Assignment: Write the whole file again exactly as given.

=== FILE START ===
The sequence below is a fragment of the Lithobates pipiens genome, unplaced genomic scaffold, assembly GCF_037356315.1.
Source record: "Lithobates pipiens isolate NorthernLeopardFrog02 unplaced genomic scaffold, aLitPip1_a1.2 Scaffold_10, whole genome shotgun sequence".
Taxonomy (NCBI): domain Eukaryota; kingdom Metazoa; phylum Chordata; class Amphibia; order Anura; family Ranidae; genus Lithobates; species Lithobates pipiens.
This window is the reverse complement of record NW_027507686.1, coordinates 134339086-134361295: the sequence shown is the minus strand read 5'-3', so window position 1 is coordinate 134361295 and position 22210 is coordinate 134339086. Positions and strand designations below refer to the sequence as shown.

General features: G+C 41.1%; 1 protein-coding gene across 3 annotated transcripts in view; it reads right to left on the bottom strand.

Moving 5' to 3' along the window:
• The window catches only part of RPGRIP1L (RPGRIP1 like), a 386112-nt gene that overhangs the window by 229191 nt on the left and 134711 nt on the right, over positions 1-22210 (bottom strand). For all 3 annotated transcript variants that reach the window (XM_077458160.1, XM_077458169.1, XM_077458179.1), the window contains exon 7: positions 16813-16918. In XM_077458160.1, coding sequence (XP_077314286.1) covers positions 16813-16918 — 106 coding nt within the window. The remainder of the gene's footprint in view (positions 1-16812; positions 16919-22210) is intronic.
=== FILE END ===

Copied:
The sequence below is a fragment of the Lithobates pipiens genome, unplaced genomic scaffold, assembly GCF_037356315.1.
Source record: "Lithobates pipiens isolate NorthernLeopardFrog02 unplaced genomic scaffold, aLitPip1_a1.2 Scaffold_10, whole genome shotgun sequence".
Taxonomy (NCBI): domain Eukaryota; kingdom Metazoa; phylum Chordata; class Amphibia; order Anura; family Ranidae; genus Lithobates; species Lithobates pipiens.
This window is the reverse complement of record NW_027507686.1, coordinates 134339086-134361295: the sequence shown is the minus strand read 5'-3', so window position 1 is coordinate 134361295 and position 22210 is coordinate 134339086. Positions and strand designations below refer to the sequence as shown.

General features: G+C 41.1%; 1 protein-coding gene across 3 annotated transcripts in view; it reads right to left on the bottom strand.

Moving 5' to 3' along the window:
• The window catches only part of RPGRIP1L (RPGRIP1 like), a 386112-nt gene that overhangs the window by 229191 nt on the left and 134711 nt on the right, over positions 1-22210 (bottom strand). For all 3 annotated transcript variants that reach the window (XM_077458160.1, XM_077458169.1, XM_077458179.1), the window contains exon 7: positions 16813-16918. In XM_077458160.1, coding sequence (XP_077314286.1) covers positions 16813-16918 — 106 coding nt within the window. The remainder of the gene's footprint in view (positions 1-16812; positions 16919-22210) is intronic.